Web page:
Erstellt am: 24. 9. 2016 - 12:08 Uhr
At least 76 countries have criminal laws against sexual activity by lesbian, gay, bisexual, transgender or intersex people. Many of these are African countries. And though South Africa sometimes stands out as a leading light when it comes to gay rights (because of its constitution which prohibits discrimination based on sexual orientation), the extent of homophobia and how it morphs into abuse of LGBTI people is worrying.
This was the subject of a Reality Check Special: Out in South Africa, broadcast on Saturday 24th September at 12 midday.
One particular form of violence is so-called 'corrective rape' - used against lesbian women. Ndumie Funda became a prominent campaigner against ‘corrective rape’ because of two personal tragedies. Her friend Luleki Makiwane was raped by her own cousin and died of HIV complications and then, Ndumie’s fiancée, Nomsa, was raped by a gang of men at gunpoint. She later died from contracting HIV during that attack.
Steve Crilley spoke with Ndumie Funda to find out more about her work and her campaign to change South African society when it comes to these horrific crimes.
The title of your organisation Luleki Sizwe comes from the Xhosa language. Can you explain what it means?
Luleki Sizwe means to discipline the nation. I established the organisation in 2008, it was in response to losing two people who were very important in my life. One of them was my late fiancé who died in 2007 and the other was my friend who died in 2005, both of them died because of the HIV virus and they were both victims of corrective rape hate crime. There was then no lesbian organisation in the black community, so I established one in Cape Town. I’m a social justice, human rights defender. As someone who has been working with women, helping them and helping fight child abuse also made me strong in terms of establishing the organisation itself.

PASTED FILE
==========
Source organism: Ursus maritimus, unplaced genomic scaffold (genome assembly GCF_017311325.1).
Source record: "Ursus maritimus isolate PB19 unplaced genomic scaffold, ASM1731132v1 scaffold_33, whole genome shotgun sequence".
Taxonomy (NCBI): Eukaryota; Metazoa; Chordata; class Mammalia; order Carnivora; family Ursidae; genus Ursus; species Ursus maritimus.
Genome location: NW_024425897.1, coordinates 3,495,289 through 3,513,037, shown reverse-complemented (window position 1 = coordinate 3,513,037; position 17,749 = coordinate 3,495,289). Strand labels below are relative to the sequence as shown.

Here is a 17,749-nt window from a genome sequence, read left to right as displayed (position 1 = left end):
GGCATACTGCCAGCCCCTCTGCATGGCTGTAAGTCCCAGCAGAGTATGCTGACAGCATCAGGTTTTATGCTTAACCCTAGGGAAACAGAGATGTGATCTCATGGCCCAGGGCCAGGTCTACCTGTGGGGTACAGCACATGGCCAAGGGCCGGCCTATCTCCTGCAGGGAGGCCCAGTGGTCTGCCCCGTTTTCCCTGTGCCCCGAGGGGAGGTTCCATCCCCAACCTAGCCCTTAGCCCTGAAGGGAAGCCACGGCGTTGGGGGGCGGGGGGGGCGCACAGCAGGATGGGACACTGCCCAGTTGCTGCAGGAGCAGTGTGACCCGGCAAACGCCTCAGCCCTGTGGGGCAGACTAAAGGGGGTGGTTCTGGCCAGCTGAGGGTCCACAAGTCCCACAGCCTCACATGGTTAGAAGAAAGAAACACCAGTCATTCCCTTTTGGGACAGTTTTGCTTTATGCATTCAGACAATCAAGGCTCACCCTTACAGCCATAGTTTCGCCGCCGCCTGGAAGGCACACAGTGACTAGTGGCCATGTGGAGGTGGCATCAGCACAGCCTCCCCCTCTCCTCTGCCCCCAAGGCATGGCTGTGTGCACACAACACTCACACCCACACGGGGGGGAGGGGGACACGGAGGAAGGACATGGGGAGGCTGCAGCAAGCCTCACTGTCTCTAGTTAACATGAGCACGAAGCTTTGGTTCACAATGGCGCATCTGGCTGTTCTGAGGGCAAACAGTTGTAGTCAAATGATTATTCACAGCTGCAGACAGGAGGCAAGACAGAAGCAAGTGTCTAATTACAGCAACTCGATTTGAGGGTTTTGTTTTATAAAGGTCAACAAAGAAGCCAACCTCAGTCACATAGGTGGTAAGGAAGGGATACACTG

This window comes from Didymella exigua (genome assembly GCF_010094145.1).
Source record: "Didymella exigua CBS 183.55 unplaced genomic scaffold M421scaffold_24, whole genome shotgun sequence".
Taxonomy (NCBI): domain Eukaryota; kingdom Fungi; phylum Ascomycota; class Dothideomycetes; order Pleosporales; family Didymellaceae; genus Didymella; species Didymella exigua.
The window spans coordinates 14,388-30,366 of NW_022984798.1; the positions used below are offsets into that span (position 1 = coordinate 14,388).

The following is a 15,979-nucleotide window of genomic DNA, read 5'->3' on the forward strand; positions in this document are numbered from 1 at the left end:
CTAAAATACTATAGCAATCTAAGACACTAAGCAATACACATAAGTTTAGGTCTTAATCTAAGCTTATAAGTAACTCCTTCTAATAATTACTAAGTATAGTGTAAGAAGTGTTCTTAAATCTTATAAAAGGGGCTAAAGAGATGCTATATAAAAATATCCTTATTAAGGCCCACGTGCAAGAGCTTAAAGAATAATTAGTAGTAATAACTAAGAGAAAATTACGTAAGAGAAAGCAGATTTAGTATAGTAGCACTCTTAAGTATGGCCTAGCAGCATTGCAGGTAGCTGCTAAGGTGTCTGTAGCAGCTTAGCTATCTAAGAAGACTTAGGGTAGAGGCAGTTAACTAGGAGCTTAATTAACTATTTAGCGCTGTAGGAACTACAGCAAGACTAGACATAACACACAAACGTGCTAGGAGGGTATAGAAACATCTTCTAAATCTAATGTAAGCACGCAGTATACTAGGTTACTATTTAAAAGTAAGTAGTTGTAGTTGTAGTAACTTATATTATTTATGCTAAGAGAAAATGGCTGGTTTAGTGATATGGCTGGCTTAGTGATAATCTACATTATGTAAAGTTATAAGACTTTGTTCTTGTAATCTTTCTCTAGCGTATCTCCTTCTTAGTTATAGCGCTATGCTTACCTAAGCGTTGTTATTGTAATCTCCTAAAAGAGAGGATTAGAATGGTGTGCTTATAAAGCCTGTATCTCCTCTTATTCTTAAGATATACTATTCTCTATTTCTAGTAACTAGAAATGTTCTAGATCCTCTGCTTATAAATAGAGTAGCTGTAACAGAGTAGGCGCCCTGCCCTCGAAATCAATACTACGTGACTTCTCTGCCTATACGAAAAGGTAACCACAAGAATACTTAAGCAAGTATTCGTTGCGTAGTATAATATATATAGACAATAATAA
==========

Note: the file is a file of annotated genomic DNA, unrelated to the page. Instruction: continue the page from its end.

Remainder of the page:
It’s horrific and a horrible phrase “corrective rape” but why does it go on?
It’s connected with the way we have been brought up. We are living in a patriarchal society. You’ll find the perpetrators saying (things like) we are raping these young girls to teach them a lesson because they are women. They feel they are changing the women. But truly speaking they are not! They just feel intimidated by the presence of these women.
When a woman reports a rape like this to the police, what generally happens?
There has been an intervention by the government of South Africa but it’s a (long) process. You still find that if they have been arrested they have been granted bail. Some of the cases are not being reported because often people feel if they report, nothing happens. And as far as the police, when one reports a case, the women are heavily scrutinized and told (things like) no wonder you got raped if this is how you dress and portray yourself. So we need to raise the awareness as much as we can and address members across our society and this is what Luleki Sizwe is doing. We need to involve all stakeholders in society and hope for a change in the longrun
I understand you go into some of the most violent areas of townships and talk with young men as well. What response do you get?
You’ll find some young people are willing to work with us in terms of making a change. So when we run these workshops there are some who believe in community and intervention (to help us). But there are also some young people who do not want to address these issues. I’d say half of the youth is there (with us) and half is not there. But we also include religious leaders who are very influential in our community. We also train community leaders and teachers and turn to all members of society and call them to make a change.
How safe if this work for you personally?
To be frank, the work is not easy for me, it’s also risky. Last week, I got attacked by five men when I went to a friend’s house, but I managed to fight back. I realise that I am putting my life in danger because I am at the forefront and I have experienced break-ins in the past in my house. It is a risk but I believe that our struggle is a terrain and the terrain is in this country and we need to work and make a change in the country.
Here is a video that follows Ndumie's work made by the Dutch NGO Hivos .